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Monday, November 23, 2020
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UFS can maintain its English only language policy

Ido Lekota

The effort to change previously white universities into exclusive racial and cultural enclaves have received a major shot in the arm following a Constitutional Court ruling yesterday favouring the University of the Free state language policy in which English is the primary medium of instruction.

On Friday Chief Justice Mogoeng Mogoeng ruled that the institution’s language policy is lawful. Justice Mogoeng Mogoeng ruled against the Afrikaner civil right movement AfriForum’s application for leave to appeal a Supreme Court of Appeal (SCA) ruling from March this year, also in favour of the policy.

In 2016, the University of the Free State adopted a new language policy.  This saw English become the primary medium of instruction, replacing Afrikaans and English as parallel mediums of instruction.

The university’s main reason for departing from the parallel-medium policy was that it had the “unintended consequence” of segregating white Afrikaans-speaking students from black students who had chosen to study in English. It led to racial tensions, as well as staff and student complaints.

UFS Vice-chancellor Professor Francis Petersen welcomes the Friday ruling saying it has paved the way for the policy implemented. He said the policy has already been implemented in at least three faculties at first year level.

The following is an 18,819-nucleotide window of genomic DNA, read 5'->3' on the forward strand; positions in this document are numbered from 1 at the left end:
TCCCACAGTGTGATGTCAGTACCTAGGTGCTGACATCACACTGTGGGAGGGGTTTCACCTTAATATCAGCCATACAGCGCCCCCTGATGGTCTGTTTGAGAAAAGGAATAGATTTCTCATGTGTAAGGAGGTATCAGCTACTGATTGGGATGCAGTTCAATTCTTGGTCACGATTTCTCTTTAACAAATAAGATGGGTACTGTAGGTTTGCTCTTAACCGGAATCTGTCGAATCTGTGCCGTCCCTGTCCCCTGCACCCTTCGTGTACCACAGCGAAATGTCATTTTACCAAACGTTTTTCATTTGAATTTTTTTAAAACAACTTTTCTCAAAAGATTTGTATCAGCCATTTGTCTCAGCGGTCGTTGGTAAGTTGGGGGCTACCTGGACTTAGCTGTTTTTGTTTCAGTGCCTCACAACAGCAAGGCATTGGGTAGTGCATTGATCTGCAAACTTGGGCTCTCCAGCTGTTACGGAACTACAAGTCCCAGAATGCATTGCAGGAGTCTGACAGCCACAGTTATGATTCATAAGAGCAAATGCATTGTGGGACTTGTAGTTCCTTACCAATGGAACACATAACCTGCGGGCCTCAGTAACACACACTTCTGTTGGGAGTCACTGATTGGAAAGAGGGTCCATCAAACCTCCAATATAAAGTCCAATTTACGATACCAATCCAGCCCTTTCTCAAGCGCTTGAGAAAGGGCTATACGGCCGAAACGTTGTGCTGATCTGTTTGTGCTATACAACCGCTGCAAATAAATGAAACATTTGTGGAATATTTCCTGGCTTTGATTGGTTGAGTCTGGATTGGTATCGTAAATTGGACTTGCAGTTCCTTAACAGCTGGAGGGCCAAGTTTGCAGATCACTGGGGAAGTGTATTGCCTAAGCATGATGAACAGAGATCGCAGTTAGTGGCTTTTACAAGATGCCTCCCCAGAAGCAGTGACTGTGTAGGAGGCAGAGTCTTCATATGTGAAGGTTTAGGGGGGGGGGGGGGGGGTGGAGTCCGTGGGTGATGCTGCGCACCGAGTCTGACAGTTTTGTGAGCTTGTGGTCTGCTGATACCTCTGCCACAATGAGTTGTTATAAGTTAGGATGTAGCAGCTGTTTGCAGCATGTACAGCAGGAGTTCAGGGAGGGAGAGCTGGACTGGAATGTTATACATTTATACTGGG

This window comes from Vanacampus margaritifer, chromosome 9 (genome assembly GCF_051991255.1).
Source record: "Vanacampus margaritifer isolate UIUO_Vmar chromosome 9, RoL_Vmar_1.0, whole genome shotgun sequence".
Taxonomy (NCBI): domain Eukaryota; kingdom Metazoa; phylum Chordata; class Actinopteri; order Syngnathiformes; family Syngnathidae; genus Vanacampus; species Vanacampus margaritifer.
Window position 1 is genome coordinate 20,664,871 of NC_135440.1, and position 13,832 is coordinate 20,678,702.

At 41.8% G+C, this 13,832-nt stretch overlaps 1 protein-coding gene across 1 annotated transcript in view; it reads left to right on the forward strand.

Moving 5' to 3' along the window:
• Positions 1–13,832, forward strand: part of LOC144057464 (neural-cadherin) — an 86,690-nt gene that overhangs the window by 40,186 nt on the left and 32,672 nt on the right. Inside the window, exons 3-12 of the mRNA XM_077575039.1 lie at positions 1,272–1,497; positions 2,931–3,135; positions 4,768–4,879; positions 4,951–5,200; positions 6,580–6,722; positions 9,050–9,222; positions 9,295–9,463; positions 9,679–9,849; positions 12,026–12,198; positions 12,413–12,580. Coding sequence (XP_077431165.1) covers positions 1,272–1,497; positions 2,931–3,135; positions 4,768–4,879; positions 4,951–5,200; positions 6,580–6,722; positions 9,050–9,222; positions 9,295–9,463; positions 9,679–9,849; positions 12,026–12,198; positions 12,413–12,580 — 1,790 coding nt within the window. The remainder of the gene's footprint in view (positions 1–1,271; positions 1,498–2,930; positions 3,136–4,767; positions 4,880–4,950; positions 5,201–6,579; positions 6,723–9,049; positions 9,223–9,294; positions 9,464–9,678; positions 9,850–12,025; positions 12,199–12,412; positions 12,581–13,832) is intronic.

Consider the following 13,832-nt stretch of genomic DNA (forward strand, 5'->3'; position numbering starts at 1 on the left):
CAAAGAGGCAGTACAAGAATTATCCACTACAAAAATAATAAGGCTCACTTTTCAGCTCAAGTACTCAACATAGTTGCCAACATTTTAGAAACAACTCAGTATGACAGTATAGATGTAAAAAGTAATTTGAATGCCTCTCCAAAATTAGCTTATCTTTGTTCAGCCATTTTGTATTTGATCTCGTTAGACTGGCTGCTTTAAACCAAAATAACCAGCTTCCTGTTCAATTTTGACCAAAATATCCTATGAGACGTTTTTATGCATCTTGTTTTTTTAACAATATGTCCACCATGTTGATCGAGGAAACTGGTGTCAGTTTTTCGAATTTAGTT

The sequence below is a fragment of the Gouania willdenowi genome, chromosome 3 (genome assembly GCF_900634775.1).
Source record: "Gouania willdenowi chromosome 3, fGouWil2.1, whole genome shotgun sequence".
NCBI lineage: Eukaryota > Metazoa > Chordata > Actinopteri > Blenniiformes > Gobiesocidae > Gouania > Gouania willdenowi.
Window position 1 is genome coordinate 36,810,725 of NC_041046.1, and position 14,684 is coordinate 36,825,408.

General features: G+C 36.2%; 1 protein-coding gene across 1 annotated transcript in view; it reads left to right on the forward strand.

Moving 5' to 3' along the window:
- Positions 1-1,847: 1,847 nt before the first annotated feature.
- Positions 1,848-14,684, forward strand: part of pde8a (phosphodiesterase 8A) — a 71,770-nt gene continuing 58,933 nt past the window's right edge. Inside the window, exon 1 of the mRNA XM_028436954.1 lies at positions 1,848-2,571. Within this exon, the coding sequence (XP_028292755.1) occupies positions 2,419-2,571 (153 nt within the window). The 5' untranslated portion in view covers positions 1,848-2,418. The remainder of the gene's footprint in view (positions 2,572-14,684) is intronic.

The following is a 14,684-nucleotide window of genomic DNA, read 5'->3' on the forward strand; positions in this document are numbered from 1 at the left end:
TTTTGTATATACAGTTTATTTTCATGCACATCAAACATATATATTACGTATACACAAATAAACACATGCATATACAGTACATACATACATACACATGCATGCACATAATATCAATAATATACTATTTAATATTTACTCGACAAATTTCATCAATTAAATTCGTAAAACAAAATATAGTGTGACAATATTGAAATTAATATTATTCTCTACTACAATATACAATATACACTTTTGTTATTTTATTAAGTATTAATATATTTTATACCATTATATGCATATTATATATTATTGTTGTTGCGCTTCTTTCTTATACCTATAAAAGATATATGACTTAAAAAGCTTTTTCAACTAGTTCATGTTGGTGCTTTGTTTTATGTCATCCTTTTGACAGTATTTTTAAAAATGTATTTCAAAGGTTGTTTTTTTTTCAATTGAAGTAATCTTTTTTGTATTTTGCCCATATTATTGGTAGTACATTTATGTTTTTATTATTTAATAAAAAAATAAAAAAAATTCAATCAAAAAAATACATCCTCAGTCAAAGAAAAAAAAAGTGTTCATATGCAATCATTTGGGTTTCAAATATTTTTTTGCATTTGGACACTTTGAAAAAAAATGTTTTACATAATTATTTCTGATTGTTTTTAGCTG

“I also want to say in the same vain as I articulated in a statement that we don’t see this a victory against Afrikaans. In fact we still continue to develop Afrikaans as an academic language”, said Petersen.

UFS Student Representative Council has also welcomed the ruling saying it was a boost for the university’s efforts to deal with language issues at the institution.

“This is something that for years we have longed and complained about to say that the dual language policy was not assisting in terms of redress and the transformation that needs to take place at the institution. We therefore welcome the judgment by the Constitutional Court. We think it is very clear and we want to also note and acknowledge the efforts of the University executive management for being resilient”, said SRC President Asive Dlanjwa,

The Higher Education Transformation Network (HETN) has also welcomed the judgment.

In a statement following the ruling HETN said the CC decision set a legal precedent establishing official university policy certainty.

HETN said South Africa was a country with 11 official languages and all languages and cultures must be treated equally with respect.

AfriForum’s Alana Bailey said the judgment shows that languages of minorities are not protected.

“Indigenous languages are being marginalised while the colonial English language is being empowered more and more. This ruling proves that minorities are left on their own by government and that if we want to see our language rights realised, we will have to establish our own institutions privately.”

 

 

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